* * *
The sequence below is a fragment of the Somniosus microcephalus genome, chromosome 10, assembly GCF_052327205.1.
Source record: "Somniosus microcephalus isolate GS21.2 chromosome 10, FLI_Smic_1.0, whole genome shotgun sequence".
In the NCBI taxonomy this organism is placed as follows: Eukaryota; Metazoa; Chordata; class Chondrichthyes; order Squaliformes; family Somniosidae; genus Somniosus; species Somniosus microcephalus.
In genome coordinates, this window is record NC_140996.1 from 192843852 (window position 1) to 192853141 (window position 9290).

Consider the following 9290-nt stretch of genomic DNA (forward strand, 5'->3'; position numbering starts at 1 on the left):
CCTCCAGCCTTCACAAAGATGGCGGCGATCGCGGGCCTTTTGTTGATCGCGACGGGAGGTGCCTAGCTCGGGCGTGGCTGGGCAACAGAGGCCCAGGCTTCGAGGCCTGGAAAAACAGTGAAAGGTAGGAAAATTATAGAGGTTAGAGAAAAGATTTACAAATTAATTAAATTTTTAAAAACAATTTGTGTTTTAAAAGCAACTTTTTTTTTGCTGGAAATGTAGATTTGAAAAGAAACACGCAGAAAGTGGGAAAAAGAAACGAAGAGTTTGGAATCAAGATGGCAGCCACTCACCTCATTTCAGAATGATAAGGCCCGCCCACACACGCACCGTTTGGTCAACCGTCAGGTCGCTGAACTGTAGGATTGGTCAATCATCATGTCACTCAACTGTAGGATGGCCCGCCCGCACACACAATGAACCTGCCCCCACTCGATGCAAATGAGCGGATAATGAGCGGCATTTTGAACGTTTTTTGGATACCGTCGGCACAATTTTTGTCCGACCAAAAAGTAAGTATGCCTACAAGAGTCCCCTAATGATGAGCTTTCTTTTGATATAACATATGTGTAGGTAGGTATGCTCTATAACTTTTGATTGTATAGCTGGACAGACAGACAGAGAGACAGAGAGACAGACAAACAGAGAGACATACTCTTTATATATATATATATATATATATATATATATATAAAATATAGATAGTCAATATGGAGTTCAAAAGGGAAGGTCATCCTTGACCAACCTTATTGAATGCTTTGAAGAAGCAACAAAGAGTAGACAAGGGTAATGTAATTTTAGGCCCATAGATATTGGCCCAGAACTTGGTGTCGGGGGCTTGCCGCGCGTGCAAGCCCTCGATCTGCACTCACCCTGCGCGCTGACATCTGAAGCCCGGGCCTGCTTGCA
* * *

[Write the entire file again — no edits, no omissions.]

The sequence below is a fragment of the Somniosus microcephalus genome, chromosome 10, assembly GCF_052327205.1.
Source record: "Somniosus microcephalus isolate GS21.2 chromosome 10, FLI_Smic_1.0, whole genome shotgun sequence".
In the NCBI taxonomy this organism is placed as follows: Eukaryota; Metazoa; Chordata; class Chondrichthyes; order Squaliformes; family Somniosidae; genus Somniosus; species Somniosus microcephalus.
In genome coordinates, this window is record NC_140996.1 from 192843852 (window position 1) to 192853141 (window position 9290).

Consider the following 9290-nt stretch of genomic DNA (forward strand, 5'->3'; position numbering starts at 1 on the left):
CCTCCAGCCTTCACAAAGATGGCGGCGATCGCGGGCCTTTTGTTGATCGCGACGGGAGGTGCCTAGCTCGGGCGTGGCTGGGCAACAGAGGCCCAGGCTTCGAGGCCTGGAAAAACAGTGAAAGGTAGGAAAATTATAGAGGTTAGAGAAAAGATTTACAAATTAATTAAATTTTTAAAAACAATTTGTGTTTTAAAAGCAACTTTTTTTTTGCTGGAAATGTAGATTTGAAAAGAAACACGCAGAAAGTGGGAAAAAGAAACGAAGAGTTTGGAATCAAGATGGCAGCCACTCACCTCATTTCAGAATGATAAGGCCCGCCCACACACGCACCGTTTGGTCAACCGTCAGGTCGCTGAACTGTAGGATTGGTCAATCATCATGTCACTCAACTGTAGGATGGCCCGCCCGCACACACAATGAACCTGCCCCCACTCGATGCAAATGAGCGGATAATGAGCGGCATTTTGAACGTTTTTTGGATACCGTCGGCACAATTTTTGTCCGACCAAAAAGTAAGTATGCCTACAAGAGTCCCCTAATGATGAGCTTTCTTTTGATATAACATATGTGTAGGTAGGTATGCTCTATAACTTTTGATTGTATAGCTGGACAGACAGACAGAGAGACAGAGAGACAGACAAACAGAGAGACATACTCTTTATATATATATATATATATATATATATATATATAAAATATAGATAGTCAATATGGAGTTCAAAAGGGAAGGTCATCCTTGACCAACCTTATTGAATGCTTTGAAGAAGCAACAAAGAGTAGACAAGGGTAATGTAATTTTAGGCCCATAGATATTGGCCCAGAACTTGGTGTCGGGGGCTTGCCGCGCGTGCAAGCCCTCGATCTGCACTCACCCTGCGCGCTGACATCTGAAGCCCGGGCCTGCTTGCA